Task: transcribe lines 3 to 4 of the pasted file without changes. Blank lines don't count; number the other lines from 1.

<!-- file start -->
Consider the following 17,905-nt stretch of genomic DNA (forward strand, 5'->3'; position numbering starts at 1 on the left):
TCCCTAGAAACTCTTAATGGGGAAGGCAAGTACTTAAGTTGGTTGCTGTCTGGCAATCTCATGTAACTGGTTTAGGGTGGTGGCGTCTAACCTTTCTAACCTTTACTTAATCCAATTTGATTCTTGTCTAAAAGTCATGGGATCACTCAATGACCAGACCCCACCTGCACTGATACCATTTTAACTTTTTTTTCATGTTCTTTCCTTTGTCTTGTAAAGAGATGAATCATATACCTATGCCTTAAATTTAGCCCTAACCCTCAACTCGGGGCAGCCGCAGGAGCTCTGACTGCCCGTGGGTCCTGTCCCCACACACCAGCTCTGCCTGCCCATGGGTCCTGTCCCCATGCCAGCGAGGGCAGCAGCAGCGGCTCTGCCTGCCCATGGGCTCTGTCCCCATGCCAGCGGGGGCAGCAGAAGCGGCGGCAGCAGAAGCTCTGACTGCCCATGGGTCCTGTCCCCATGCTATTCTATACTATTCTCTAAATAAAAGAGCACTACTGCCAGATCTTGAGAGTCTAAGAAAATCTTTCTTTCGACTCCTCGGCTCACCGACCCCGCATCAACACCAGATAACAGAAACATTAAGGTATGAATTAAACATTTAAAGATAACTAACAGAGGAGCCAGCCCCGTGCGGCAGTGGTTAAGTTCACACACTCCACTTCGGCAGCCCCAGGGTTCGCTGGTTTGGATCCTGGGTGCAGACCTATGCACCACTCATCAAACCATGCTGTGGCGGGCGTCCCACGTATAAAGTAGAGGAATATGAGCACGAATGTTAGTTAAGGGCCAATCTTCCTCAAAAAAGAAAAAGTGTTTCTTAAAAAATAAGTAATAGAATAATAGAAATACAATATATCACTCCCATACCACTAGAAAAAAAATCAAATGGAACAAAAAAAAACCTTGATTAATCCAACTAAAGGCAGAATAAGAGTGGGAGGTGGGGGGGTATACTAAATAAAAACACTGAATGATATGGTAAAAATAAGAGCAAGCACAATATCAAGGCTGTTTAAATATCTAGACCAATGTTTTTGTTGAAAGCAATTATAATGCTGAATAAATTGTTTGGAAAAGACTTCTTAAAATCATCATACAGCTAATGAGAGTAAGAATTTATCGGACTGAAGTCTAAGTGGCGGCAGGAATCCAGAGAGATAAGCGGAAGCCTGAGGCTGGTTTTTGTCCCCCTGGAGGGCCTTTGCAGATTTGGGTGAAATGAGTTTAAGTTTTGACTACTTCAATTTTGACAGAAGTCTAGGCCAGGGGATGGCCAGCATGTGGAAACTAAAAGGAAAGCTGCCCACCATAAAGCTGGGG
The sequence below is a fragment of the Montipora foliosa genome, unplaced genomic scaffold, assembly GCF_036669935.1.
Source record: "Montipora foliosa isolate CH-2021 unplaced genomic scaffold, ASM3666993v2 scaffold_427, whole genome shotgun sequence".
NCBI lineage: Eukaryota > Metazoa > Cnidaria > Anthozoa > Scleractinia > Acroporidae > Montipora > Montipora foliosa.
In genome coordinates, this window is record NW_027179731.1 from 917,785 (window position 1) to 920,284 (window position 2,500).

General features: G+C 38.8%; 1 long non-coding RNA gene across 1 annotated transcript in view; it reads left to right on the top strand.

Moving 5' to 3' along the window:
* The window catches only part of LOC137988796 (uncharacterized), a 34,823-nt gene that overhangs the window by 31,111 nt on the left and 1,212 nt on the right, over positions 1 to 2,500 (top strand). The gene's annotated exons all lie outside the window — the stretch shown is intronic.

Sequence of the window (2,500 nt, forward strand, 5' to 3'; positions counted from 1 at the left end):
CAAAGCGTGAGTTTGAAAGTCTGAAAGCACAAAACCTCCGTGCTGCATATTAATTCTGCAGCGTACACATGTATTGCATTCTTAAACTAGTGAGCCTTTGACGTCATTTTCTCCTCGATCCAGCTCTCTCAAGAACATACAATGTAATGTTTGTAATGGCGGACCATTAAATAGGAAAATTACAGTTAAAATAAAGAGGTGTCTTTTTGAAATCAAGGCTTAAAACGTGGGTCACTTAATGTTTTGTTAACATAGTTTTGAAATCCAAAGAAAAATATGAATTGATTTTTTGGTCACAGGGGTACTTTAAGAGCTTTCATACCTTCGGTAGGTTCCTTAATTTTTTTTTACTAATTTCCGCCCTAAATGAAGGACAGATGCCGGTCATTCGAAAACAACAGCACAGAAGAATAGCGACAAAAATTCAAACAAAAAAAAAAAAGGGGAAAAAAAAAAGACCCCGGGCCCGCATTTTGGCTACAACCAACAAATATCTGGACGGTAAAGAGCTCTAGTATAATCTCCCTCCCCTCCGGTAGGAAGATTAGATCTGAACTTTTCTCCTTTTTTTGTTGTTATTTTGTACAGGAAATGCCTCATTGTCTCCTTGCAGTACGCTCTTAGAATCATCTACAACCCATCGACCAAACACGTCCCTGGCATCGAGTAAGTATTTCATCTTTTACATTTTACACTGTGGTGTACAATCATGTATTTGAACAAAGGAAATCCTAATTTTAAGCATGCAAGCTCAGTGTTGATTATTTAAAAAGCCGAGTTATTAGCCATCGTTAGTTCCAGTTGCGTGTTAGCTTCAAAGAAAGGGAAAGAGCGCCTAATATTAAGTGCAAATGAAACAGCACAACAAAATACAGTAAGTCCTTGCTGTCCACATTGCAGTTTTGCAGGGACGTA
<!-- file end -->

The sequence below is a fragment of the Montipora foliosa genome, unplaced genomic scaffold, assembly GCF_036669935.1.
Source record: "Montipora foliosa isolate CH-2021 unplaced genomic scaffold, ASM3666993v2 scaffold_427, whole genome shotgun sequence".